We're trying out Agilent's SureSelect enrichment protocol for Exome-Seq and have just concluded our first run on samples that were already done before using Illumina's Nextera kit (so we have another run with which to compare our results). The first run was sequenced on the Illumina HiSeq while this run was done on a MiSeq. Also, the first run was a 100bp paired end run while this was 150bp paired end run. Anyway, upon running a QC on the Fastq files I got this weird profile for the per-sequence GC content. I had already removed the low-quality reads and trimmed the adaptors but that didn't change anything. The only thing that helped was trimming 25 nucleotides from each end of the reads. Since we lose a lot of information that way, I'd prefer not to do this and want to ask if anyone has seen anything like this. I have no idea what might cause this.
    Attached Files
    Last edited by Khillo81; 10-14-2014, 04:55 AM.

    Leave a comment:


  • GenoMax
    replied
    Everything is ok

    Leave a comment:


  • chariko
    replied
    Originally posted by simonandrews View Post
    The per base GC plot was removed in the latest version since it mostly replicated information which was in the per base composition plot. You should still be able to see the biased positions as a deviation in the composition of C or G content at the same positions, but it's possible it's not enough of a deviation to trigger a warning.
    As you can see in the per base composition plot the C content goes down on position 5 (as seen in the per base GC plot before and goes up on position 9. I assume as the manual tells, the first 12 positions could be a selection bias.
    I assume everything is OK then since the GC content in the specie s around 40%,


    It was an Nextera MiSeq bacterial genome sequencing experiment.

    Thank you very much for your help
    Attached Files
    Last edited by chariko; 08-19-2014, 01:40 AM.

    Leave a comment:


  • simonandrews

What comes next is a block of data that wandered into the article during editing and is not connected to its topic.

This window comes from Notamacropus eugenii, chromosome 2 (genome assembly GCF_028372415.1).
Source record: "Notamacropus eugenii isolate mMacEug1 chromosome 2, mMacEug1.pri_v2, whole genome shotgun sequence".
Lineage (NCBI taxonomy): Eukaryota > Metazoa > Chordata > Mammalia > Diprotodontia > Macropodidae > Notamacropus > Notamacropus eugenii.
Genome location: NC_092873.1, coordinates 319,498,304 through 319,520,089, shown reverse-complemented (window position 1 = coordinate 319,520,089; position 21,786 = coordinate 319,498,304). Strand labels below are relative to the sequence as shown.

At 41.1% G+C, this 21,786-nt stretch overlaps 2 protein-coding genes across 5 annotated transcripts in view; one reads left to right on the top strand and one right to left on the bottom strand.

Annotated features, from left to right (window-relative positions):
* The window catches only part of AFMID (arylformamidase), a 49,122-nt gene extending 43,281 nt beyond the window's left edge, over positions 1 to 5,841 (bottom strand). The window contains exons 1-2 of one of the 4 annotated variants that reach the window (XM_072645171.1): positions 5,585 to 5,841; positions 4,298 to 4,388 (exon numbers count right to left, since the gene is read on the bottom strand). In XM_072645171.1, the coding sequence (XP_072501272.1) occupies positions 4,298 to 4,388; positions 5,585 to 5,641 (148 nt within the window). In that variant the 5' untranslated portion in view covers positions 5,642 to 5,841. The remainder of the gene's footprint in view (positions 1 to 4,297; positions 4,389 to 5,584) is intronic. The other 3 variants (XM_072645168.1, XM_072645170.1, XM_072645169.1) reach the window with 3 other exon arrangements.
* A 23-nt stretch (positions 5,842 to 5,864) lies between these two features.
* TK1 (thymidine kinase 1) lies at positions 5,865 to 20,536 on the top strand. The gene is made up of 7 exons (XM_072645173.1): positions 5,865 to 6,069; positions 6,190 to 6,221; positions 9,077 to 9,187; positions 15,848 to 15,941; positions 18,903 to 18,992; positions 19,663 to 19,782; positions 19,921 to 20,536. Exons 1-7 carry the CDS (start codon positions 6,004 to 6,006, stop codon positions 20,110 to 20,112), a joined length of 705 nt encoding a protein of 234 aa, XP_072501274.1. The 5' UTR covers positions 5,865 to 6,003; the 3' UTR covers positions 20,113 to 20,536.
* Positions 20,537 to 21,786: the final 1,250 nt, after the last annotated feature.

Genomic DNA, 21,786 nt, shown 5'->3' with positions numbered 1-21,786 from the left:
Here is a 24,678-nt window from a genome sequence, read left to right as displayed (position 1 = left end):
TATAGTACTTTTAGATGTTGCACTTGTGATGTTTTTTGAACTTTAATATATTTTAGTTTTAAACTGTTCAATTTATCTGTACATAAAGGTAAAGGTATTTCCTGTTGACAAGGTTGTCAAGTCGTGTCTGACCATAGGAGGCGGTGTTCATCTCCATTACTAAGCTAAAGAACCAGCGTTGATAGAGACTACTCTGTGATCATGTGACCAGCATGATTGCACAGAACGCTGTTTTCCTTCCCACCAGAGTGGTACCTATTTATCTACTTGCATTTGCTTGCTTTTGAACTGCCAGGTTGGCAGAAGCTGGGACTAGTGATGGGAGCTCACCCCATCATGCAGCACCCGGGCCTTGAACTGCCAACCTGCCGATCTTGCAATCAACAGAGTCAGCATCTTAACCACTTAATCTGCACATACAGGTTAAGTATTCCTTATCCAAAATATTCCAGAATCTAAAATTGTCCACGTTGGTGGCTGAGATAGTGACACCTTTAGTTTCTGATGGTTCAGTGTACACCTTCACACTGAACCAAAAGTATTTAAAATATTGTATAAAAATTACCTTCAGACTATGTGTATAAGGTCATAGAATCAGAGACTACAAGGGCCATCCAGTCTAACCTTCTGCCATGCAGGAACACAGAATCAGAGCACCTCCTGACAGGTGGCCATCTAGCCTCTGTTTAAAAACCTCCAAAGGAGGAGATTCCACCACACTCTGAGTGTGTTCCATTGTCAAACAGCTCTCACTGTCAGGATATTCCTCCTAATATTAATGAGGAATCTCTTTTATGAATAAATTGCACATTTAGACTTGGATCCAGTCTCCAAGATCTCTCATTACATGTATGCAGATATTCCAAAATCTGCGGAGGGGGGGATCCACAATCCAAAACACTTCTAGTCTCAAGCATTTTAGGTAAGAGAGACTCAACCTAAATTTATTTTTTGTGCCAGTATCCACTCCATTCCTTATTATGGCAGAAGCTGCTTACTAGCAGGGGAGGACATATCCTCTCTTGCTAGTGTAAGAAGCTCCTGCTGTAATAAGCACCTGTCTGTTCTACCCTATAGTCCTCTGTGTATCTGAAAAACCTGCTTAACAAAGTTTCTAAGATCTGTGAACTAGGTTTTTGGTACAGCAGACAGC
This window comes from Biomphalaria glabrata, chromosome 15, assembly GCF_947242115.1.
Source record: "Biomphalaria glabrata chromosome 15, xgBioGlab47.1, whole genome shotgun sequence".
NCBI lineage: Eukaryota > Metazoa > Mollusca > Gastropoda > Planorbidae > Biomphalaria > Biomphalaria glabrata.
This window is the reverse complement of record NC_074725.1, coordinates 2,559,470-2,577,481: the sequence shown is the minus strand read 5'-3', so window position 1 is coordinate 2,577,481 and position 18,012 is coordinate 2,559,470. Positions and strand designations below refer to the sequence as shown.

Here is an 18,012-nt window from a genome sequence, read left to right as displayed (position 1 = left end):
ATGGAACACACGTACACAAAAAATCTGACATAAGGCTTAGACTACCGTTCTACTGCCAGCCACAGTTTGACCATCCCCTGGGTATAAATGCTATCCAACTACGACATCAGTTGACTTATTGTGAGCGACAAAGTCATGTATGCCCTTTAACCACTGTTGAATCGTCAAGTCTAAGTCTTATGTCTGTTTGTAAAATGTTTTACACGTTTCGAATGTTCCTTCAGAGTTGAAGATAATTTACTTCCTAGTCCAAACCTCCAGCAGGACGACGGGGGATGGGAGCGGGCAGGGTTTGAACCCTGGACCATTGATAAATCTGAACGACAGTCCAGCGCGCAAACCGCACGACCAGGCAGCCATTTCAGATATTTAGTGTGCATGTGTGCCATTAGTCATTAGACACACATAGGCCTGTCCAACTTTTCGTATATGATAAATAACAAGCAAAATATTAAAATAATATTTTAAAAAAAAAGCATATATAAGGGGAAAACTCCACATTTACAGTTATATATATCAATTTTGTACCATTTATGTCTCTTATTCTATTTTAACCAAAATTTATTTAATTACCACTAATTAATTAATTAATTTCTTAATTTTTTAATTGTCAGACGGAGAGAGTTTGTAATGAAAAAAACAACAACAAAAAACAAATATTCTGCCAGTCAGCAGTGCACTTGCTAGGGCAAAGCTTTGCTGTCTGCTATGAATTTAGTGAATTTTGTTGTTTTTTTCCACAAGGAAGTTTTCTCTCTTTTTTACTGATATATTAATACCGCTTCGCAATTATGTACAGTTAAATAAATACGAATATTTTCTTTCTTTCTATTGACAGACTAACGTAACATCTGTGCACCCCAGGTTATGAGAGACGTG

replied
    Originally posted by chariko View Post
    I updated FastQC to the 11.2 version and my error disappeared. I wonder it was an old version problem...
    The per base GC plot was removed in the latest version since it mostly replicated information which was in the per base composition plot. You should still be able to see the biased positions as a deviation in the composition of C or G content at the same positions, but it's possible it's not enough of a deviation to trigger a warning.

    Leave a comment:


  • chariko
    replied
    Originally posted by nucacidhunter View Post
    I think it will be helpful if you could provide more information such as library type, input material, kit used for library prep and graphs from new version of FastQC.
    I updated FastQC to the 11.2 version and my error disappeared. I wonder it was an old version problem...

    Leave a comment:


  • nucacidhunter
    replied
    I think it will be helpful if you could provide more information such as library type, input material, kit used for library prep and graphs from new version of FastQC.

    Leave a comment:


  • chariko
    replied
    Originally posted by simonandrews View Post
    They might show some effects. If you have adapter dimers then you'll see the adapter sequence superimposed on the sequence content graphs. If your adapters have markedly different GC content than your library in general then you might also see an overall effect on the GC level.

    In the latest fastqc release there is a graph specifically to measure adapter content which will show exactly what proportion of the library is composed of read-through adapter which will illustrate this much better than trying to use sequence content plots.
    I am having a similar problem with my run (2x150), As you can see there are two peaks in my run. I expect to have a 40% of GC content (bacterial genome) but I don know why did I obtain these two peaks.

    [PASS] Basic Statistics
    [PASS] Per base sequence quality
    [PASS] Per sequence quality scores
    [FAIL] Per base sequence content
    [FAIL] Per base GC content
    [WARNING] Per sequence GC content
    [PASS] Per base N content
    [WARNING] Sequence Length Distribution
    [WARNING] Sequence Duplication Levels
    [WARNING] Overrepresented sequences
    [WARNING] Kmer Content

    Oversequencing is probably not the problem because in fact I obtained less reads as expected. Could it be due to a adaptor problem? Any clue would be really appreciated
    Attached Files

    Leave a comment:


  • MichalGordon
    replied
    Thank you!

    Leave a comment: